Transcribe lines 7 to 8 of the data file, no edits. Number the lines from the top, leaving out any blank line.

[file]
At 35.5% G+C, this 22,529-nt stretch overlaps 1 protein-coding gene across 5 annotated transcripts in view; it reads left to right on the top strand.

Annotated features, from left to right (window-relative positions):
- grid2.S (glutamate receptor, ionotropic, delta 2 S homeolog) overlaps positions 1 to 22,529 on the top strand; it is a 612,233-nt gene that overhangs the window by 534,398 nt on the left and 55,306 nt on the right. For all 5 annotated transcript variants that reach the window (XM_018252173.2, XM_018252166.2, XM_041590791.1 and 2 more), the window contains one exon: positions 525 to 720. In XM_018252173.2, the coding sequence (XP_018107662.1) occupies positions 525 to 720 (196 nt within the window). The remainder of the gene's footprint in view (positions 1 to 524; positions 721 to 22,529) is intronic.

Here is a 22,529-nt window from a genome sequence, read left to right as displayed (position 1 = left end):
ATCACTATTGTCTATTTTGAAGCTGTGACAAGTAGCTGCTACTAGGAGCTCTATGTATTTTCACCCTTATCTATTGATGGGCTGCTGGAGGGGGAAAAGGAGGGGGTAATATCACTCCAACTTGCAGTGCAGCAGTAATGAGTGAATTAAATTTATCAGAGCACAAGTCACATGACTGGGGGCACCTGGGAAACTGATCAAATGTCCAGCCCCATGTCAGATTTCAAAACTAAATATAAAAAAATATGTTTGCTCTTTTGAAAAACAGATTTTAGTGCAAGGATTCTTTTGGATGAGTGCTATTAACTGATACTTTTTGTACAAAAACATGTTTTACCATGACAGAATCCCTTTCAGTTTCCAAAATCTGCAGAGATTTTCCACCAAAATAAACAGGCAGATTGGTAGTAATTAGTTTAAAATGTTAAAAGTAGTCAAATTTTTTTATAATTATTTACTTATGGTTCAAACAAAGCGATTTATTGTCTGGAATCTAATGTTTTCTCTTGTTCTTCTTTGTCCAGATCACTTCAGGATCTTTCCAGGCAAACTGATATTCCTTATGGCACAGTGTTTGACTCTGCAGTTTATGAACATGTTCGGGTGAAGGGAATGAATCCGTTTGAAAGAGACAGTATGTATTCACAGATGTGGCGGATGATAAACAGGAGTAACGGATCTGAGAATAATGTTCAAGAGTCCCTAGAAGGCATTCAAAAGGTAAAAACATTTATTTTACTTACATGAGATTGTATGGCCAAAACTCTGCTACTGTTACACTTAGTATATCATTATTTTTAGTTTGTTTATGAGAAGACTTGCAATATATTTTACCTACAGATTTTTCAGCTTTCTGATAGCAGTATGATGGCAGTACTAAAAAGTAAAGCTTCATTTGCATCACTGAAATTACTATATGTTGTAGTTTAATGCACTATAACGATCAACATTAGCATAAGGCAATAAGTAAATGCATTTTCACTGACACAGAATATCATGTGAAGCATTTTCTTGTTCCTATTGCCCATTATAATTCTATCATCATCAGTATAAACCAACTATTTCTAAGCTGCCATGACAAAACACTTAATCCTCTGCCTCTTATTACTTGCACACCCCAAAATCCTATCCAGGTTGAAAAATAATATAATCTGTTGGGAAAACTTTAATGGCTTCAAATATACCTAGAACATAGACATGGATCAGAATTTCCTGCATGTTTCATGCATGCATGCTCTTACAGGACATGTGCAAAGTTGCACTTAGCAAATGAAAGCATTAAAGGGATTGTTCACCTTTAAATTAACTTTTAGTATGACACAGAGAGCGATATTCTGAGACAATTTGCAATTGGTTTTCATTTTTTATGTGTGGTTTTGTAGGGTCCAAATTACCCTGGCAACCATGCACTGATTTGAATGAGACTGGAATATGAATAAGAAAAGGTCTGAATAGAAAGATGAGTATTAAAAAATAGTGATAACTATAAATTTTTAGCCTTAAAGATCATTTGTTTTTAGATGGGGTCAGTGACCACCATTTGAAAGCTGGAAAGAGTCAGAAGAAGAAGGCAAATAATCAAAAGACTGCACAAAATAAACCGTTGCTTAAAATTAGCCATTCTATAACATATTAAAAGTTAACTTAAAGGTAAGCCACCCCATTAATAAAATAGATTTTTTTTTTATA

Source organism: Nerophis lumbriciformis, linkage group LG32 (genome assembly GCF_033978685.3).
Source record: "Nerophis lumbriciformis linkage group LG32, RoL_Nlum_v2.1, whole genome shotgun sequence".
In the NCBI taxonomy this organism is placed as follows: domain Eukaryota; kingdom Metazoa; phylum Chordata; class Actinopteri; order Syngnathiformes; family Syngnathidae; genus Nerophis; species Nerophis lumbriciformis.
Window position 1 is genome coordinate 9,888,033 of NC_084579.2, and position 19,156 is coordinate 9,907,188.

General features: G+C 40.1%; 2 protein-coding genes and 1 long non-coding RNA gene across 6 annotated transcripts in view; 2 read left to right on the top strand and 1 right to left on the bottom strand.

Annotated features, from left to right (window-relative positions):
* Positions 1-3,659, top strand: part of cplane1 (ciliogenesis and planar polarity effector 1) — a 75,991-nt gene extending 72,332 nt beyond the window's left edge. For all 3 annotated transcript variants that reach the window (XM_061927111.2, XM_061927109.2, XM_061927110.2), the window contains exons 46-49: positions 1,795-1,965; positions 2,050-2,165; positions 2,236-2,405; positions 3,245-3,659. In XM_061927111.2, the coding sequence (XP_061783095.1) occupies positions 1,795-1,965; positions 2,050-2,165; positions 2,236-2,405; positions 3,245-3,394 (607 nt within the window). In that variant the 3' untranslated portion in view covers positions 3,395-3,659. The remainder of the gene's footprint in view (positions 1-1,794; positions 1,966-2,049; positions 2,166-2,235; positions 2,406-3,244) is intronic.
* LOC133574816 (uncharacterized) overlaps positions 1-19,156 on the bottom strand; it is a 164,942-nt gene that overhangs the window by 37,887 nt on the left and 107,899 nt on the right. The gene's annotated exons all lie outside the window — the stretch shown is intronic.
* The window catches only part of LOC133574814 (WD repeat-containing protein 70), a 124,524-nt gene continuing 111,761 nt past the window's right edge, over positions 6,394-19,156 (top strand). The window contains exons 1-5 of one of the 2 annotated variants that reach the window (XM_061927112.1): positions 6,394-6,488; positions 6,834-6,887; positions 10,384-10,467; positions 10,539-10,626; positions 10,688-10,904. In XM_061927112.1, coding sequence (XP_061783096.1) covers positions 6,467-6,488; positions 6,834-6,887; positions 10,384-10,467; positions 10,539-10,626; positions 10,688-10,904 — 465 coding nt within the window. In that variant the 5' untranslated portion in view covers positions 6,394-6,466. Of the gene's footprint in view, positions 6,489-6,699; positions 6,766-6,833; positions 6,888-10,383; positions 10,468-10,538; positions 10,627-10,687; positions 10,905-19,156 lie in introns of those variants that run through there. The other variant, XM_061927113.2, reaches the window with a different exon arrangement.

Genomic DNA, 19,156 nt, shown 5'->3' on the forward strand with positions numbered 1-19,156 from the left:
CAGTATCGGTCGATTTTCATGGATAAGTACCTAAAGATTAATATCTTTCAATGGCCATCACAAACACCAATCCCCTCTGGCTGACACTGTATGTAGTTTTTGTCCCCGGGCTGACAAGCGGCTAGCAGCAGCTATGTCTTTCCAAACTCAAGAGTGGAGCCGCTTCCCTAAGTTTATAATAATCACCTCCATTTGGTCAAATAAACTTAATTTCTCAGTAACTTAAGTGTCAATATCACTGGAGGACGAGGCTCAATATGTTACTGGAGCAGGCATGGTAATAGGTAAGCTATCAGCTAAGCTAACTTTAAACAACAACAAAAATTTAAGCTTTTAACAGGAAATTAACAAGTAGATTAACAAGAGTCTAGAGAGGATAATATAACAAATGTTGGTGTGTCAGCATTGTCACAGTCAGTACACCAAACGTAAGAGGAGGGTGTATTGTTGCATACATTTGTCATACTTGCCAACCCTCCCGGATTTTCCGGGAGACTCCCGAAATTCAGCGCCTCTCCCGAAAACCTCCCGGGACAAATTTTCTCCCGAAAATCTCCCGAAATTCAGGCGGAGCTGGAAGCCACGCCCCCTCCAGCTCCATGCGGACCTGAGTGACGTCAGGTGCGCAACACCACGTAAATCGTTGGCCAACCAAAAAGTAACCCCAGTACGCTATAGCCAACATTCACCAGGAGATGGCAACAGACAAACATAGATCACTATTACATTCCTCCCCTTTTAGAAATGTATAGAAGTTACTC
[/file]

Source record: "Nerophis lumbriciformis linkage group LG32, RoL_Nlum_v2.1, whole genome shotgun sequence".
In the NCBI taxonomy this organism is placed as follows: domain Eukaryota; kingdom Metazoa; phylum Chordata; class Actinopteri; order Syngnathiformes; family Syngnathidae; genus Nerophis; species Nerophis lumbriciformis.